How to Navigate New Rules for Expensing Capital Assets: Section 179 Expensing and Bonus Depreciation

The new tax rules for writing off large purchases for equipment and other forms of tangible property may have you asking:

  • Can I write off the entire cost of the equipment I just purchased?
  • What property is eligible for expensing and depreciation deductions now?
  • Which method for expensing large equipment purchases will benefit my business the most?
  • Should I go ahead and claim 100% bonus depreciation, or is there a better choice for my situation?

Changes to the methods for calculating bonus depreciation and section 179 deductions have many businesses jumping for joy. Increased spending caps and higher deduction amounts could mean larger write-offs for your business. There are several options and methods businesses need to consider before making a final decision on which incentives to claim if they want to get the most out of tax reform.

New Rules for Section 179 Deductions

The Tax Cuts and Jobs Act (“TCJA” or “Act”) makes some important changes to the deduction amount businesses can claim under section 179 and what kind of property is eligible for the deduction.

Section 179 Rules
Prior to the TCJA
Section 179 Rules
After the TCJA
Deduction limit was $500,000 Deduction limit raised to $1 million
Applied to new and used equipment, including off-the-shelf software Applies to new and used equipment, including off-the-shelf software (no change)
Qualified improvement property (“QIP”) was broken down into three separate definitions for qualified leasehold property, restaurant property and retail improvement property; certain improvements, such as HVAC, security, and repairs to any structural part of the real property, were not eligible QIP now has a single combined definition that includes the three previous categories, plus tangible personality in furnished rental properties (e.g., appliances, furniture) and certain improvements to nonresidential real property made after the property was first placed in service (e.g., roofs, HVAC, fire protection, security systems)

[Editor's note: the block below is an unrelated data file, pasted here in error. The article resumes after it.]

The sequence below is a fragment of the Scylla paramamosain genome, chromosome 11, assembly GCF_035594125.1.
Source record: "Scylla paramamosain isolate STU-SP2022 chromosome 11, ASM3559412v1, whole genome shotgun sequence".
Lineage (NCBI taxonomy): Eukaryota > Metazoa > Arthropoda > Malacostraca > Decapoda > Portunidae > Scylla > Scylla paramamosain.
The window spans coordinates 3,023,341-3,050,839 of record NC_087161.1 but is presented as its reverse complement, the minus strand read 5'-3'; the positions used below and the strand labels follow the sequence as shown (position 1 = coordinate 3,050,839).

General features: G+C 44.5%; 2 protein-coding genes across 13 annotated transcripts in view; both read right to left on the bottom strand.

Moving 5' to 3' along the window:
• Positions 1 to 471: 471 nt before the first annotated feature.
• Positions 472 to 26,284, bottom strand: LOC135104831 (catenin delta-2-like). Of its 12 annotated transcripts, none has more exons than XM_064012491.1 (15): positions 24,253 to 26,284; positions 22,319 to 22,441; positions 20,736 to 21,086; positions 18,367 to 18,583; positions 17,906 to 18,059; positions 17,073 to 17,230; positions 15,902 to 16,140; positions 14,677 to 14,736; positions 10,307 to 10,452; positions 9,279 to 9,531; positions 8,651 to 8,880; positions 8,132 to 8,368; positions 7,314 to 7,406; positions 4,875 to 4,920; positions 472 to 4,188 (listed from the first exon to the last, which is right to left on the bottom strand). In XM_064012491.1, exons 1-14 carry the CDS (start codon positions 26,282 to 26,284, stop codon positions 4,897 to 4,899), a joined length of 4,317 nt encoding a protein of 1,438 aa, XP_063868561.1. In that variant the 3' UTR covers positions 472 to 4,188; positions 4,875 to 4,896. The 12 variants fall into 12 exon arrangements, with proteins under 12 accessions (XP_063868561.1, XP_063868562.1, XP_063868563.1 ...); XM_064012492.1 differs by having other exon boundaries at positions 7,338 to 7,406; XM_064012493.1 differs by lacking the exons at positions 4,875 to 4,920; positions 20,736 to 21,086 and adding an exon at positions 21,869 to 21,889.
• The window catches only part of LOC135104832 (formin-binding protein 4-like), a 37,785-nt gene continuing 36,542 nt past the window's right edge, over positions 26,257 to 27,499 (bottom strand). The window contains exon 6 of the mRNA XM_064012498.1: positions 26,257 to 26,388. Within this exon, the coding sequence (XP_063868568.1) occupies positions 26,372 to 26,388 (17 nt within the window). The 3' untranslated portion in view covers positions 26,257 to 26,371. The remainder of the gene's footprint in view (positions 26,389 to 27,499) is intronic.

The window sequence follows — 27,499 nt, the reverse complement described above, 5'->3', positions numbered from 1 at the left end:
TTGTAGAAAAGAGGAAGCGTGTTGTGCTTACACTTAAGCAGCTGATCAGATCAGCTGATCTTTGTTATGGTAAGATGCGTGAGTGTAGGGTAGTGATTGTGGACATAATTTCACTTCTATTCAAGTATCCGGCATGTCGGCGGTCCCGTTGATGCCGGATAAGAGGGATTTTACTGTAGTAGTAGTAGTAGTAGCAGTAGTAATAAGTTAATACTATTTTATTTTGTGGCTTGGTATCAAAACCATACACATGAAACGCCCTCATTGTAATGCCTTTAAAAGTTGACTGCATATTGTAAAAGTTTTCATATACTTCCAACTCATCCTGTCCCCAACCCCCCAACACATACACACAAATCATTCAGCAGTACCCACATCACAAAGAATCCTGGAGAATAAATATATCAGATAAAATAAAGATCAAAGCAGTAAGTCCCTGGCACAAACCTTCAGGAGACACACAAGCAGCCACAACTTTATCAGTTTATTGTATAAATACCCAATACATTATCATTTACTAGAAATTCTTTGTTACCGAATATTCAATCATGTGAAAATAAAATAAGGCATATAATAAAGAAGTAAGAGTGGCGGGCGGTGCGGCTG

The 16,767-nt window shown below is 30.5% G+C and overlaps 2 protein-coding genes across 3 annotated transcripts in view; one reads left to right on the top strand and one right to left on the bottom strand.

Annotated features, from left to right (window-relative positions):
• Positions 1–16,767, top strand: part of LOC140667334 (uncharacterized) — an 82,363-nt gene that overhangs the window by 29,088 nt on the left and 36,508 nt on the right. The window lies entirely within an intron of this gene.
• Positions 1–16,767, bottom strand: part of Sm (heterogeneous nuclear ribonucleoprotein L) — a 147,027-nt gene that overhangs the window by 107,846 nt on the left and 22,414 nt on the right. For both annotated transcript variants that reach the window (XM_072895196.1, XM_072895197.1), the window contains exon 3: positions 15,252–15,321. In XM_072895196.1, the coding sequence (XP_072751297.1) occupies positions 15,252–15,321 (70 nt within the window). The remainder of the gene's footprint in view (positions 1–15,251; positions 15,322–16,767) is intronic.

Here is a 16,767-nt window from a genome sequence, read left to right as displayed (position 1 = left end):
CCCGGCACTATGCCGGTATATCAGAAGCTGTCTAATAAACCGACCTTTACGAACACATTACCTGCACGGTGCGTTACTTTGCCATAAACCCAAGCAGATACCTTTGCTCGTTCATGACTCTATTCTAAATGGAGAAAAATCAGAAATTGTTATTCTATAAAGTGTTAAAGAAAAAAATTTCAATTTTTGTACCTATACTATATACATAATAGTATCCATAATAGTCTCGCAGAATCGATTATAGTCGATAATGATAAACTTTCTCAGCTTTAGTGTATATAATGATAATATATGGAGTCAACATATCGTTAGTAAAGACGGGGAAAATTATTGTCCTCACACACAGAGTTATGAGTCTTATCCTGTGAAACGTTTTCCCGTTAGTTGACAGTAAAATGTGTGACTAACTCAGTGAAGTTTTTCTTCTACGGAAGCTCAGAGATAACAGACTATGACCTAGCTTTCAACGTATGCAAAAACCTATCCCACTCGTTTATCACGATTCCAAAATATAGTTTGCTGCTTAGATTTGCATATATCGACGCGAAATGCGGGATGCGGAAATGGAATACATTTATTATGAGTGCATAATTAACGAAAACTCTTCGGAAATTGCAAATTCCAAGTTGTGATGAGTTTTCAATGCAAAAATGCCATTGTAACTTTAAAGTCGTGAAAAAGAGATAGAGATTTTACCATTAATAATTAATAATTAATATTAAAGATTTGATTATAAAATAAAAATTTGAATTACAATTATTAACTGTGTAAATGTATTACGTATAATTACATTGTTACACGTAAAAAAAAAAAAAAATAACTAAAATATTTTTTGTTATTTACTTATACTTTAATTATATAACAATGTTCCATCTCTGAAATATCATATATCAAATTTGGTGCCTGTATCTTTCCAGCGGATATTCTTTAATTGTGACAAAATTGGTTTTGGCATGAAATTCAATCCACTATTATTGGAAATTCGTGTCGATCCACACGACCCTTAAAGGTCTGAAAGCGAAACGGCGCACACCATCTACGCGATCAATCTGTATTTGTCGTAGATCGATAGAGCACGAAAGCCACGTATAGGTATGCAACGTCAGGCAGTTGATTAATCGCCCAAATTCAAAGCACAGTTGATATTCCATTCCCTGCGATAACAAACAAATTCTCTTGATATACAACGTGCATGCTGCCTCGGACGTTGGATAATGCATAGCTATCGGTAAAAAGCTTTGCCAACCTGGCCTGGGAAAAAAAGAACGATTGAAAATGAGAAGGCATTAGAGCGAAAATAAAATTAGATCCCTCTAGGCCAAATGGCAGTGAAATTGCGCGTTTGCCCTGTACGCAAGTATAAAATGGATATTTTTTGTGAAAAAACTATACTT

Spending cap on equipment purchases was $1 million (the dollar-for-dollar phase-out limit was $2 million) Spending cap on equipment purchases raised to $2.5 million (dollar-for-dollar phase-out after that; no deduction for purchases over $3.5 million)

The Act states that the deduction and phase-out amounts will be adjusted for inflation starting in 2019. In order for equipment to qualify for the deduction, it must be used for business purposes more than 50% of the time.

New Rules for Bonus Depreciation

Under the old section 168, the deduction for bonus depreciation was limited to 50% of qualified new property.

The Act makes certain key adjustments to this rule:

  • The deduction was raised from 50% to 100% of qualified property both acquired and placed in service beginning on September 28, 2017, and before January 1, 2023, as long as the depreciable recovery period is 20 years or less. (For example, if property was acquired prior to September 28, 2017, but placed into service after September 30, 2017, it would fall under the old rules due to the date of acquisition.)
  • Certain property that has longer production periods can claim 100% bonus depreciation through December 31, 2023.
  • Property no longer has to be new in order to qualify – it just has to be new to you.